The photography of Otto Snoek
Otto Snoek works in the long tradition of documentary photography in the same distinguished vein as Joel Meyerowitz, Joel Sternfeld, Martin Parr and Alec Soth. At the same time it is clearly possible to distinguish his work from his colleagues by his more radical aesthetic and thematic focus on contemporary relationships between democracy and the sensationalistic society. Especially that last facet is important. Snoek is interested in “the street” only to the extent that these events reflect the more abstract processes that are taking place in society as a whole. After his project on the metropolitan culture of Rotterdam, he focused on the social process of European integration, focusing on all 27 countries. He has been working on this project for a number of years, so it can be categorized under the heading of “slow journalism”. However, the results are not pressing news but have been represented in the form of a book and an exhibition.
Snoek moves preferably in places where many people gather: in the centers of large cities or at mass gatherings. He is in the midst of the crowd and makes his pictures quickly and often frontal. The people in his photographs have no opportunity to prepare for the shot. This is clearly seen: no picture is contrived, and poses and postures are defined in an image without any restraint from the photographer. This immediacy is reflected in the result, which is experienced by many observers as uncompromising and confrontational. But Snoek is “only” shooting what he sees. Capturing scenes that are astonishing even to him.
In his photographs several things are taking place at the same time, and everything is in focus and finely detailed, without an explicit hierarchy. He portrays no tidy compositions, sometimes not even a main subject. On the contrary, the viewer is drawn to the edges and overall in the composition. The smooth flashlight and often harsh colors help create a sense of unrest. In many cases, the eye hardly knows where it must gaze.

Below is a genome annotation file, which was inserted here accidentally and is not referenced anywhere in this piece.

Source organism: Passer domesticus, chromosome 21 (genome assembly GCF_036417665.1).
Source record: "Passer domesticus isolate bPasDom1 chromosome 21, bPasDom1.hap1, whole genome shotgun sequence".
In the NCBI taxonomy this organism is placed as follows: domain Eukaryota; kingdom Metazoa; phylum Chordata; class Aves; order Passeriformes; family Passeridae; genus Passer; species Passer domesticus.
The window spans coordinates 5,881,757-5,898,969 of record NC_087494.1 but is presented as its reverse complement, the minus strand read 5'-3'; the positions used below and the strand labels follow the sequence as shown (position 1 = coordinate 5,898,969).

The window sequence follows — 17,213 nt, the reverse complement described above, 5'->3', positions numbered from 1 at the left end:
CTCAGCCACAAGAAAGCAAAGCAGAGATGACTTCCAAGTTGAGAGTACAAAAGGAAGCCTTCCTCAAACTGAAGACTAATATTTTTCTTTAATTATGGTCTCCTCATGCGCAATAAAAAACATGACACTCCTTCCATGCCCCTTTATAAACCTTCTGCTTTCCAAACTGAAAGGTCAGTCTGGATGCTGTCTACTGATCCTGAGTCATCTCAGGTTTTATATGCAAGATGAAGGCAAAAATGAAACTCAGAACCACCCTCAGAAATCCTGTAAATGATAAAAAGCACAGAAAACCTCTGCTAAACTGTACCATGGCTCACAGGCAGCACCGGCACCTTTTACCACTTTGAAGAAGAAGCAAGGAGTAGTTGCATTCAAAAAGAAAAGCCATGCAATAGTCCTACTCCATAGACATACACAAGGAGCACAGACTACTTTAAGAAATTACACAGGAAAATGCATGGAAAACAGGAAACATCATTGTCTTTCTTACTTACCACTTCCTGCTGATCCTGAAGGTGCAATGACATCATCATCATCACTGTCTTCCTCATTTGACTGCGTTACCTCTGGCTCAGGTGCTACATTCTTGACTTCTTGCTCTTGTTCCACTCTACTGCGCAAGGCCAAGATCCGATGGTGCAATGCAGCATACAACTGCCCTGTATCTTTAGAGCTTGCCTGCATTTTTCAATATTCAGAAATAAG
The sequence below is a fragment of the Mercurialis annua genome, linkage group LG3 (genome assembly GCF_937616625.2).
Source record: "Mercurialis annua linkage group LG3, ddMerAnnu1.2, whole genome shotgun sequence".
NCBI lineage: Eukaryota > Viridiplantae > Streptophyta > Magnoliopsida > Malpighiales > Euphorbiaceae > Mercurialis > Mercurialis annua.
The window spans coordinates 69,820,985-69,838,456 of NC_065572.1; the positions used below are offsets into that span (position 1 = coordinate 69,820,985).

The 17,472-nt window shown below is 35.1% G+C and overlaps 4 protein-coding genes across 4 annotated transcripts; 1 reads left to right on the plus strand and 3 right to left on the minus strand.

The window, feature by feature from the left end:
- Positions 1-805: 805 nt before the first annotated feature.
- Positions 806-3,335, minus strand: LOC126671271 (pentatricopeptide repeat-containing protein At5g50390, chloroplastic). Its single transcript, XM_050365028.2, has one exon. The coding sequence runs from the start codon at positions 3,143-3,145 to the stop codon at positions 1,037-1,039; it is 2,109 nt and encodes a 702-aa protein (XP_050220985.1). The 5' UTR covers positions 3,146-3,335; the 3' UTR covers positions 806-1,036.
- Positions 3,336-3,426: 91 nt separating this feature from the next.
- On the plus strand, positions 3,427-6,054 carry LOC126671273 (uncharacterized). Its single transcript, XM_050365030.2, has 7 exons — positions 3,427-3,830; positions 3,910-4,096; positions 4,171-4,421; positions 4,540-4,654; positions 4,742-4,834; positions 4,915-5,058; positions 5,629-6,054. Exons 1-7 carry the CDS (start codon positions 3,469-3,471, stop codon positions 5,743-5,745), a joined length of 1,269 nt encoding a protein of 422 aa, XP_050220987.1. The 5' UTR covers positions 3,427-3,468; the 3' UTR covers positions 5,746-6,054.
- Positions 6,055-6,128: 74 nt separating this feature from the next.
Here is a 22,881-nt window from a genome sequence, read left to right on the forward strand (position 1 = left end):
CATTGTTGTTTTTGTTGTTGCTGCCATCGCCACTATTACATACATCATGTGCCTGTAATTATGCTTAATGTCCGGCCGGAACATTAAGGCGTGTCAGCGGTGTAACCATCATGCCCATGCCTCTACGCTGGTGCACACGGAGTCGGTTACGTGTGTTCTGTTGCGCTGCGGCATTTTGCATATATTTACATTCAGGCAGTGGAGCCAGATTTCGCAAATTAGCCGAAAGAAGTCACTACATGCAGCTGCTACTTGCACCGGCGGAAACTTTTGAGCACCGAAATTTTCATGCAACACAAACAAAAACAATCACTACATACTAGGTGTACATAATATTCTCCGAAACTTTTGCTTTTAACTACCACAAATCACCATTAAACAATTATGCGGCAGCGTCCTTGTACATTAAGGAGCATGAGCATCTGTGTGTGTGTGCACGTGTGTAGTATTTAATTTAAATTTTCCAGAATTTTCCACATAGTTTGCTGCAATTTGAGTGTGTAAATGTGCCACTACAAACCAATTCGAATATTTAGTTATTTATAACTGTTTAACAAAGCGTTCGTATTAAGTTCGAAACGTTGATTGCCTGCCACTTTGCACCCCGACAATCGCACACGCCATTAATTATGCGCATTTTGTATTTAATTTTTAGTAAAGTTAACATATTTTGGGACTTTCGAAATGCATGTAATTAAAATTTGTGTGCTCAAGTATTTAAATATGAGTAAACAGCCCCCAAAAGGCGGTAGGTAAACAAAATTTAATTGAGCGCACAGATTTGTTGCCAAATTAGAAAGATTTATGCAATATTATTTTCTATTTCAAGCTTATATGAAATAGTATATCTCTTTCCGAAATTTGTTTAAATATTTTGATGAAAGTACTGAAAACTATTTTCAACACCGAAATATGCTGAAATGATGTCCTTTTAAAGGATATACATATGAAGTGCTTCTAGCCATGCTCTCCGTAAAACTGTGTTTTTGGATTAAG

This unrest is not only a reflection of modern urbanization. It has also been deliberately created by the photographer to mirror contemporary social life in general, which is full of paradoxes, where different classes and cultures, seemingly without any problems, rub against one another. Where the individual in the group rises and the man is transformed into the mass. The decor is thereby formed by what the “public space” within the city is called, which today is dominated by the culture of the shopping mall, newfangled architecture derived from the sleeves of in city branding specialized marketing agencies, and the surveillance and security industry. At times these functional spaces within the inner cities are used as venues for events staged with highly – recreational, or political populist character. Thus increasingly in Europe what is seen is massive orchestrated expressions of renewed nationalism.
Snoek stands there right in the center, surprised at what he sees but he does not judge. In his pictures he captures how our modern, globalized, while inward-looking society looks like on the outside. That image is not always elegant or hopeful, but it agrees to consider the sensationalistic society where we, for the most part of the time, uncritically live.
Frits Gierstberg, curator Dutch Photo Museum (Nederlands Fotomuseum)
5 November 2013